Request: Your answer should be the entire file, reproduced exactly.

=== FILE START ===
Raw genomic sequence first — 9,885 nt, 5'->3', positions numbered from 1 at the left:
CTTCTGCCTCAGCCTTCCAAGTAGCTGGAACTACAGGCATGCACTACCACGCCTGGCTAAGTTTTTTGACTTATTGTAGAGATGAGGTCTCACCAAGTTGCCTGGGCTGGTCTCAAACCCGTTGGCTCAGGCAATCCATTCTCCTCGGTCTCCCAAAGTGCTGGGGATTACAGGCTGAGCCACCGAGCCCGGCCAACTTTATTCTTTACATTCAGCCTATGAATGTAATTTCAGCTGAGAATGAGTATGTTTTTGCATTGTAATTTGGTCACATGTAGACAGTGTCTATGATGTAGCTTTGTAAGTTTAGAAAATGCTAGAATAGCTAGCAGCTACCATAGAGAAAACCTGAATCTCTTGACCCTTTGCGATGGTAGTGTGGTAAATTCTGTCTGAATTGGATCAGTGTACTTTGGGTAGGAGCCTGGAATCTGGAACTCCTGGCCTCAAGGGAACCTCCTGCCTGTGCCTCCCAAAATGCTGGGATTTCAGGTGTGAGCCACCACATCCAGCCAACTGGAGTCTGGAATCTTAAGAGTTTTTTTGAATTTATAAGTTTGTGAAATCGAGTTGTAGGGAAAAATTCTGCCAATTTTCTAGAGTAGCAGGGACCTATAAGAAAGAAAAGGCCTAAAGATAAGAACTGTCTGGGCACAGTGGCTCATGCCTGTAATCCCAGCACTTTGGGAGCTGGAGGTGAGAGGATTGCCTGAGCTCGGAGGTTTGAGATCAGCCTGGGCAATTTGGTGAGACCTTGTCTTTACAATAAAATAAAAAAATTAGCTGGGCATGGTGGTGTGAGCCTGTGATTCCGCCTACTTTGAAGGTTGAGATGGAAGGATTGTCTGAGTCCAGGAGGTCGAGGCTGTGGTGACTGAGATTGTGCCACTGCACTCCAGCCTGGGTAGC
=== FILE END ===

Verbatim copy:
Raw genomic sequence first — 9,885 nt, 5'->3', positions numbered from 1 at the left:
CTTCTGCCTCAGCCTTCCAAGTAGCTGGAACTACAGGCATGCACTACCACGCCTGGCTAAGTTTTTTGACTTATTGTAGAGATGAGGTCTCACCAAGTTGCCTGGGCTGGTCTCAAACCCGTTGGCTCAGGCAATCCATTCTCCTCGGTCTCCCAAAGTGCTGGGGATTACAGGCTGAGCCACCGAGCCCGGCCAACTTTATTCTTTACATTCAGCCTATGAATGTAATTTCAGCTGAGAATGAGTATGTTTTTGCATTGTAATTTGGTCACATGTAGACAGTGTCTATGATGTAGCTTTGTAAGTTTAGAAAATGCTAGAATAGCTAGCAGCTACCATAGAGAAAACCTGAATCTCTTGACCCTTTGCGATGGTAGTGTGGTAAATTCTGTCTGAATTGGATCAGTGTACTTTGGGTAGGAGCCTGGAATCTGGAACTCCTGGCCTCAAGGGAACCTCCTGCCTGTGCCTCCCAAAATGCTGGGATTTCAGGTGTGAGCCACCACATCCAGCCAACTGGAGTCTGGAATCTTAAGAGTTTTTTTGAATTTATAAGTTTGTGAAATCGAGTTGTAGGGAAAAATTCTGCCAATTTTCTAGAGTAGCAGGGACCTATAAGAAAGAAAAGGCCTAAAGATAAGAACTGTCTGGGCACAGTGGCTCATGCCTGTAATCCCAGCACTTTGGGAGCTGGAGGTGAGAGGATTGCCTGAGCTCGGAGGTTTGAGATCAGCCTGGGCAATTTGGTGAGACCTTGTCTTTACAATAAAATAAAAAAATTAGCTGGGCATGGTGGTGTGAGCCTGTGATTCCGCCTACTTTGAAGGTTGAGATGGAAGGATTGTCTGAGTCCAGGAGGTCGAGGCTGTGGTGACTGAGATTGTGCCACTGCACTCCAGCCTGGGTAGC